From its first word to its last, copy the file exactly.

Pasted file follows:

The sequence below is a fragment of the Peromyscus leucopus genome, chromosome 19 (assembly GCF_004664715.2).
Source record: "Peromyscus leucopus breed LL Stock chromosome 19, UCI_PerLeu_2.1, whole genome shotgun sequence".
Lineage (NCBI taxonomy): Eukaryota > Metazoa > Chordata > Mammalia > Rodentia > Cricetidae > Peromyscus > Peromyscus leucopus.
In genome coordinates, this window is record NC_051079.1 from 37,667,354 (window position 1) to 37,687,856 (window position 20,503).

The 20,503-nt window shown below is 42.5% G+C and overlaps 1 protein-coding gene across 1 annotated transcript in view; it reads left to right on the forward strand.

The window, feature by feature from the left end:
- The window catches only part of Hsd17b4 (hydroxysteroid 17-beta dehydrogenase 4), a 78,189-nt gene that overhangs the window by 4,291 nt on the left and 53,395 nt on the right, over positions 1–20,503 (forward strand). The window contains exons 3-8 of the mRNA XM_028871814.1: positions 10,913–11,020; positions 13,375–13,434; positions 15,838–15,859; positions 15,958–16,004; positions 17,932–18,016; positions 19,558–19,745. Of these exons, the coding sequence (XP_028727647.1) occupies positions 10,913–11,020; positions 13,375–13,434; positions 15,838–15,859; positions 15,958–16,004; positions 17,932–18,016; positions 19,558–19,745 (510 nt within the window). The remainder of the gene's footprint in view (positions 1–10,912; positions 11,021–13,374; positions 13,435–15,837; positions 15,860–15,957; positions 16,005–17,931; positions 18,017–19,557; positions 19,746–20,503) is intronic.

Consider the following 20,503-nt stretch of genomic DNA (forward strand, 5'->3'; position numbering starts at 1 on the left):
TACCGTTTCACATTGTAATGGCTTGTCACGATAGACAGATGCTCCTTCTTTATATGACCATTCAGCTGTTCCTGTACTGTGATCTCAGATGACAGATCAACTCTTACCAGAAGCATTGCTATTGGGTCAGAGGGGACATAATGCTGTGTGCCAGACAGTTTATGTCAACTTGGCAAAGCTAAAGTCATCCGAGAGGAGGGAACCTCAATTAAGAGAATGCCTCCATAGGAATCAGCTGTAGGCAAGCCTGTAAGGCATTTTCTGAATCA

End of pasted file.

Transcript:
The sequence below is a fragment of the Peromyscus leucopus genome, chromosome 19 (assembly GCF_004664715.2).
Source record: "Peromyscus leucopus breed LL Stock chromosome 19, UCI_PerLeu_2.1, whole genome shotgun sequence".
Lineage (NCBI taxonomy): Eukaryota > Metazoa > Chordata > Mammalia > Rodentia > Cricetidae > Peromyscus > Peromyscus leucopus.
In genome coordinates, this window is record NC_051079.1 from 37,667,354 (window position 1) to 37,687,856 (window position 20,503).

The 20,503-nt window shown below is 42.5% G+C and overlaps 1 protein-coding gene across 1 annotated transcript in view; it reads left to right on the forward strand.

The window, feature by feature from the left end:
- The window catches only part of Hsd17b4 (hydroxysteroid 17-beta dehydrogenase 4), a 78,189-nt gene that overhangs the window by 4,291 nt on the left and 53,395 nt on the right, over positions 1–20,503 (forward strand). The window contains exons 3-8 of the mRNA XM_028871814.1: positions 10,913–11,020; positions 13,375–13,434; positions 15,838–15,859; positions 15,958–16,004; positions 17,932–18,016; positions 19,558–19,745. Of these exons, the coding sequence (XP_028727647.1) occupies positions 10,913–11,020; positions 13,375–13,434; positions 15,838–15,859; positions 15,958–16,004; positions 17,932–18,016; positions 19,558–19,745 (510 nt within the window). The remainder of the gene's footprint in view (positions 1–10,912; positions 11,021–13,374; positions 13,435–15,837; positions 15,860–15,957; positions 16,005–17,931; positions 18,017–19,557; positions 19,746–20,503) is intronic.

Consider the following 20,503-nt stretch of genomic DNA (forward strand, 5'->3'; position numbering starts at 1 on the left):
TACCGTTTCACATTGTAATGGCTTGTCACGATAGACAGATGCTCCTTCTTTATATGACCATTCAGCTGTTCCTGTACTGTGATCTCAGATGACAGATCAACTCTTACCAGAAGCATTGCTATTGGGTCAGAGGGGACATAATGCTGTGTGCCAGACAGTTTATGTCAACTTGGCAAAGCTAAAGTCATCCGAGAGGAGGGAACCTCAATTAAGAGAATGCCTCCATAGGAATCAGCTGTAGGCAAGCCTGTAAGGCATTTTCTGAATCA